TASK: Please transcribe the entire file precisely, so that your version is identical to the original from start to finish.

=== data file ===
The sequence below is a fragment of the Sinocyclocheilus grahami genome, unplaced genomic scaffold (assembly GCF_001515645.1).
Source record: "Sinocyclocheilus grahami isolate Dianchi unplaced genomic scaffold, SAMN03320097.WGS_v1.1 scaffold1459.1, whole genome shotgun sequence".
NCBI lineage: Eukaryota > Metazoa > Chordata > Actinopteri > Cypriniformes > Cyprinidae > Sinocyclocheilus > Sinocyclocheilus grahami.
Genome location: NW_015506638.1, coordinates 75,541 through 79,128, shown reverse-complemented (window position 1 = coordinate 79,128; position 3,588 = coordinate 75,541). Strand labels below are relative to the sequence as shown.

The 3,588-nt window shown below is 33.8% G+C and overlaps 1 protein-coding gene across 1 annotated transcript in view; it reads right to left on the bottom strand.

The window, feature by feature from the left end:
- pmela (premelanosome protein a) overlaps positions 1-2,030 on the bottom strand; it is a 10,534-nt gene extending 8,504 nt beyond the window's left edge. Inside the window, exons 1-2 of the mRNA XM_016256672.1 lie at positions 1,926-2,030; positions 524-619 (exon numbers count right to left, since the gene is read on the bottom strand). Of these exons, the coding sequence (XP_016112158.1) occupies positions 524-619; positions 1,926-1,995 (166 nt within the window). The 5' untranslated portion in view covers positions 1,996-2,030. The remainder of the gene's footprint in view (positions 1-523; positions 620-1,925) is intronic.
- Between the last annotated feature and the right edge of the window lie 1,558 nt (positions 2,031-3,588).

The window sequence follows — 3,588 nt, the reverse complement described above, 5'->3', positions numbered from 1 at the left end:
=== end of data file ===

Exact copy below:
The sequence below is a fragment of the Sinocyclocheilus grahami genome, unplaced genomic scaffold (assembly GCF_001515645.1).
Source record: "Sinocyclocheilus grahami isolate Dianchi unplaced genomic scaffold, SAMN03320097.WGS_v1.1 scaffold1459.1, whole genome shotgun sequence".
NCBI lineage: Eukaryota > Metazoa > Chordata > Actinopteri > Cypriniformes > Cyprinidae > Sinocyclocheilus > Sinocyclocheilus grahami.
Genome location: NW_015506638.1, coordinates 75,541 through 79,128, shown reverse-complemented (window position 1 = coordinate 79,128; position 3,588 = coordinate 75,541). Strand labels below are relative to the sequence as shown.

The 3,588-nt window shown below is 33.8% G+C and overlaps 1 protein-coding gene across 1 annotated transcript in view; it reads right to left on the bottom strand.

The window, feature by feature from the left end:
- pmela (premelanosome protein a) overlaps positions 1-2,030 on the bottom strand; it is a 10,534-nt gene extending 8,504 nt beyond the window's left edge. Inside the window, exons 1-2 of the mRNA XM_016256672.1 lie at positions 1,926-2,030; positions 524-619 (exon numbers count right to left, since the gene is read on the bottom strand). Of these exons, the coding sequence (XP_016112158.1) occupies positions 524-619; positions 1,926-1,995 (166 nt within the window). The 5' untranslated portion in view covers positions 1,996-2,030. The remainder of the gene's footprint in view (positions 1-523; positions 620-1,925) is intronic.
- Between the last annotated feature and the right edge of the window lie 1,558 nt (positions 2,031-3,588).

The window sequence follows — 3,588 nt, the reverse complement described above, 5'->3', positions numbered from 1 at the left end: